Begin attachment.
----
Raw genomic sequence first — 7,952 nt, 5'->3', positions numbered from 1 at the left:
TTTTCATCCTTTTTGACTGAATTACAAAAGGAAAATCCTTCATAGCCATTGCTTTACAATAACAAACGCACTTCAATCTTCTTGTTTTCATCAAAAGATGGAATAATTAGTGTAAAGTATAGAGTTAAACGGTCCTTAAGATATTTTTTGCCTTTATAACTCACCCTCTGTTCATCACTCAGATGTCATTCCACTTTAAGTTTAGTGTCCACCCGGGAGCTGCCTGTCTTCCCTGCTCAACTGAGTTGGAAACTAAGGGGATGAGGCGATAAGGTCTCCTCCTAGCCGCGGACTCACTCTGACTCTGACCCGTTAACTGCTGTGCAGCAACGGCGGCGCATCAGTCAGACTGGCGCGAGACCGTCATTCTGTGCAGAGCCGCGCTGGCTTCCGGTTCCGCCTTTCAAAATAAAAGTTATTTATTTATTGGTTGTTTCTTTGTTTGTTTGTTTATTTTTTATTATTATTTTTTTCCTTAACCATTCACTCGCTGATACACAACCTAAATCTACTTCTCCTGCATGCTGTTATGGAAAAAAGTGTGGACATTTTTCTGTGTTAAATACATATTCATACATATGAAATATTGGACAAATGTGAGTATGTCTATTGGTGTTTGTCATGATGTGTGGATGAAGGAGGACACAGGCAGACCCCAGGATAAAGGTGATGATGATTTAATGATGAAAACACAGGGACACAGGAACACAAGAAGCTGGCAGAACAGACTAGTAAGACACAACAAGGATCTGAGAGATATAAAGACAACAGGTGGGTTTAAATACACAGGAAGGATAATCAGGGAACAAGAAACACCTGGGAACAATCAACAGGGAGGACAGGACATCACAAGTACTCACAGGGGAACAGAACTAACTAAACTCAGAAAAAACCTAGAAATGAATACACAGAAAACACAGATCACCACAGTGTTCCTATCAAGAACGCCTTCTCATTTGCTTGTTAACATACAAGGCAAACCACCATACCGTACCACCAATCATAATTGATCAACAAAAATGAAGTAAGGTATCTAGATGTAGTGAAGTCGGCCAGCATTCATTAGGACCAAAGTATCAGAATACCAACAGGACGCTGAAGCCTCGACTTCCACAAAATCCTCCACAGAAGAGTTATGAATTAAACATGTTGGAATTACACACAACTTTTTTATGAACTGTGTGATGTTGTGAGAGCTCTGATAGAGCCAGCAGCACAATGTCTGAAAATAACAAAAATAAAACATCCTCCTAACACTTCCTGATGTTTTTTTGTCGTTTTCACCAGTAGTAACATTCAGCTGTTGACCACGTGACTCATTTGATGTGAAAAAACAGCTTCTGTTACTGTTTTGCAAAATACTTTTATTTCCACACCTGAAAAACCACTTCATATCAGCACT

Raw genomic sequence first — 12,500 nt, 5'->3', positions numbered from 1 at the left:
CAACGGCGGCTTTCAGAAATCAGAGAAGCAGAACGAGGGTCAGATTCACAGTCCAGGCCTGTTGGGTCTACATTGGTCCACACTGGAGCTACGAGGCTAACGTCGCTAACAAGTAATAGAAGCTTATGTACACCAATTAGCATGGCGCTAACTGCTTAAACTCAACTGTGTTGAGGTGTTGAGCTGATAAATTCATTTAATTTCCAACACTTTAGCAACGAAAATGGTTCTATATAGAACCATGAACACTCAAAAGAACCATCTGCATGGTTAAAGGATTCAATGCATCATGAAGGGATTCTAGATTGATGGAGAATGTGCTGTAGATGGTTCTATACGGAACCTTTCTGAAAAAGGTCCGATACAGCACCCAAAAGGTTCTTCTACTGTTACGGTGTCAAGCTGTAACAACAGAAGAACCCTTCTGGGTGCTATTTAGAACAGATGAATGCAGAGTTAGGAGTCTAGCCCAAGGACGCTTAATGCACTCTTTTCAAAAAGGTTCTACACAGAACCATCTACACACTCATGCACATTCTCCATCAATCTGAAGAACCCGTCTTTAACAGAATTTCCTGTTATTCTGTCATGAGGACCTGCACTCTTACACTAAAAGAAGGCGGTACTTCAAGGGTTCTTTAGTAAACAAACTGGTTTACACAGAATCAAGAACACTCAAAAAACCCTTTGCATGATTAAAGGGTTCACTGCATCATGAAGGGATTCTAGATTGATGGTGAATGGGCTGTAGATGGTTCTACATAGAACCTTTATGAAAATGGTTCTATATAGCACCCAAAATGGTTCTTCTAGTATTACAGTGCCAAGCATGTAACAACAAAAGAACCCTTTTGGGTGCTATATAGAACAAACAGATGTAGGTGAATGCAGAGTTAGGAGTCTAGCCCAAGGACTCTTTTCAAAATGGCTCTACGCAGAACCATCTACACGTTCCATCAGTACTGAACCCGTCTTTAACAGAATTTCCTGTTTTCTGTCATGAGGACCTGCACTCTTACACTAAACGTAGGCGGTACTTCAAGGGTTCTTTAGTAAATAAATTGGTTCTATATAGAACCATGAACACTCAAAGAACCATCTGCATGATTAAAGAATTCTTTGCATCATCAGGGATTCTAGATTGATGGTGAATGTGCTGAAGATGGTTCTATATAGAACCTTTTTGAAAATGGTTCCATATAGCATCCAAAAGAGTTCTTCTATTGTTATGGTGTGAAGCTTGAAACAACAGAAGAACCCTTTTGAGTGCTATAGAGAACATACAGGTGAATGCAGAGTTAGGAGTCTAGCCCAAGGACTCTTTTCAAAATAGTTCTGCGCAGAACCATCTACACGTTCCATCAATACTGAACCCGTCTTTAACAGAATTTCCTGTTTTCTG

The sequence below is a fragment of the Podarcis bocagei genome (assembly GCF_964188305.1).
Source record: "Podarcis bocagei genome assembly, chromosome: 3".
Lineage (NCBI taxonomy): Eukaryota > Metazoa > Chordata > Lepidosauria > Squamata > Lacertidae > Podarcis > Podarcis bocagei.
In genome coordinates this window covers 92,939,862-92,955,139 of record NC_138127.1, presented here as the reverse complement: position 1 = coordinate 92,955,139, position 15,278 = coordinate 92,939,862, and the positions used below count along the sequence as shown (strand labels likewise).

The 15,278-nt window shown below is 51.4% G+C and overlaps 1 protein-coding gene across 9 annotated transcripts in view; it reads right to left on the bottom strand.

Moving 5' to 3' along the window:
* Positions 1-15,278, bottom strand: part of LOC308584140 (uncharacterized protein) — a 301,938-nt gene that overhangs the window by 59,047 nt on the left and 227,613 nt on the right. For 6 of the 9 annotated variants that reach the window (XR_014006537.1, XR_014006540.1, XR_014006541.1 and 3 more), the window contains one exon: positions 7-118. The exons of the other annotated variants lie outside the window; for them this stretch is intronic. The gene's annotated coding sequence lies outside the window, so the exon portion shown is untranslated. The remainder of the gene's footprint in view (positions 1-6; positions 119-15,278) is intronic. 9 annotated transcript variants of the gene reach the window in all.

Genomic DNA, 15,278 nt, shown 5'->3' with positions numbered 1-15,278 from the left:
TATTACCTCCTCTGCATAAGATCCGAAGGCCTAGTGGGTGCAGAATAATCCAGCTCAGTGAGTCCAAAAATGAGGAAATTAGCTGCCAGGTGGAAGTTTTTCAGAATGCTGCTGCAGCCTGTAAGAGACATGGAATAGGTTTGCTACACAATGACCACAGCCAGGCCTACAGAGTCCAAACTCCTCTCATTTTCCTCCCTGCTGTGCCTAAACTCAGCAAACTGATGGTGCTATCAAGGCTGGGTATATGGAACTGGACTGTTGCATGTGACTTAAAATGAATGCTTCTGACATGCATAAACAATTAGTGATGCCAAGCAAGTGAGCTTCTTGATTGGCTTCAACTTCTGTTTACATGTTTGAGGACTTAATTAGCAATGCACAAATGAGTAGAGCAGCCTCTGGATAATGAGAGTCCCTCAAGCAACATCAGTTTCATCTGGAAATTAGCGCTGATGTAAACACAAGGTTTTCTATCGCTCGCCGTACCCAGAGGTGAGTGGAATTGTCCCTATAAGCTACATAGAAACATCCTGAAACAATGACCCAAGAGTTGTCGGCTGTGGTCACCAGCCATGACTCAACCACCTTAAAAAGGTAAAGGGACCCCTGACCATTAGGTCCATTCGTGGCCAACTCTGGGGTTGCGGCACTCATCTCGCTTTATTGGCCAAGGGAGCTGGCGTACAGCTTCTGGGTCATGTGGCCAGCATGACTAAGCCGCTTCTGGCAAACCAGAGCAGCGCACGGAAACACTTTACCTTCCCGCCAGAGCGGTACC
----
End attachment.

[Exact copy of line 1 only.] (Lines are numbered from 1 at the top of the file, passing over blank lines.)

Raw genomic sequence first — 7,952 nt, 5'->3', positions numbered from 1 at the left: